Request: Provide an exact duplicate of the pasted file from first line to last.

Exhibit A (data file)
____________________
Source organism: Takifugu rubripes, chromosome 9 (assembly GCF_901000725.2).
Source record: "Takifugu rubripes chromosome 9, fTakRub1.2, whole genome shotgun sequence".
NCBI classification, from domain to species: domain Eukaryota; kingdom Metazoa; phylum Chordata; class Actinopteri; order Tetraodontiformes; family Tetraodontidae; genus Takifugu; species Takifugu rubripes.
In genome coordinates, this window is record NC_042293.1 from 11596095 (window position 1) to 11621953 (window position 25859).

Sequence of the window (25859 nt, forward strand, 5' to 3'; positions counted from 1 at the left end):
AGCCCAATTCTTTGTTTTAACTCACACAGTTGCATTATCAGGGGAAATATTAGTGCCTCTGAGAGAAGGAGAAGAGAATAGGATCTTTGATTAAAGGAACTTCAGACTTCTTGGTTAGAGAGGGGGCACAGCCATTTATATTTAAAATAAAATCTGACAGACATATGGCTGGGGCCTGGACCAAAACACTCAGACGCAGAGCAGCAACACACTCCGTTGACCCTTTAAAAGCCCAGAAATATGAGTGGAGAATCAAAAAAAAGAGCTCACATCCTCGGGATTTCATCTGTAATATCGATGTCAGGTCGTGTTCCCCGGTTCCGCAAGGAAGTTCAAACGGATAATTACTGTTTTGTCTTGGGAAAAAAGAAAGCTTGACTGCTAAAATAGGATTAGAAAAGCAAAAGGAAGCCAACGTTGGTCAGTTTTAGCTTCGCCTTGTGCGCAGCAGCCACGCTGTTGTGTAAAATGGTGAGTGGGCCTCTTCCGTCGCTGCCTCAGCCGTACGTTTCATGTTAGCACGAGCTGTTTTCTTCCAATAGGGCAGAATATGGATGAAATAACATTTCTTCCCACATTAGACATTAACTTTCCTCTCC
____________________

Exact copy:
Source organism: Takifugu rubripes, chromosome 9 (assembly GCF_901000725.2).
Source record: "Takifugu rubripes chromosome 9, fTakRub1.2, whole genome shotgun sequence".
NCBI classification, from domain to species: domain Eukaryota; kingdom Metazoa; phylum Chordata; class Actinopteri; order Tetraodontiformes; family Tetraodontidae; genus Takifugu; species Takifugu rubripes.
In genome coordinates, this window is record NC_042293.1 from 11596095 (window position 1) to 11621953 (window position 25859).

Sequence of the window (25859 nt, forward strand, 5' to 3'; positions counted from 1 at the left end):
AGCCCAATTCTTTGTTTTAACTCACACAGTTGCATTATCAGGGGAAATATTAGTGCCTCTGAGAGAAGGAGAAGAGAATAGGATCTTTGATTAAAGGAACTTCAGACTTCTTGGTTAGAGAGGGGGCACAGCCATTTATATTTAAAATAAAATCTGACAGACATATGGCTGGGGCCTGGACCAAAACACTCAGACGCAGAGCAGCAACACACTCCGTTGACCCTTTAAAAGCCCAGAAATATGAGTGGAGAATCAAAAAAAAGAGCTCACATCCTCGGGATTTCATCTGTAATATCGATGTCAGGTCGTGTTCCCCGGTTCCGCAAGGAAGTTCAAACGGATAATTACTGTTTTGTCTTGGGAAAAAAGAAAGCTTGACTGCTAAAATAGGATTAGAAAAGCAAAAGGAAGCCAACGTTGGTCAGTTTTAGCTTCGCCTTGTGCGCAGCAGCCACGCTGTTGTGTAAAATGGTGAGTGGGCCTCTTCCGTCGCTGCCTCAGCCGTACGTTTCATGTTAGCACGAGCTGTTTTCTTCCAATAGGGCAGAATATGGATGAAATAACATTTCTTCCCACATTAGACATTAACTTTCCTCTCC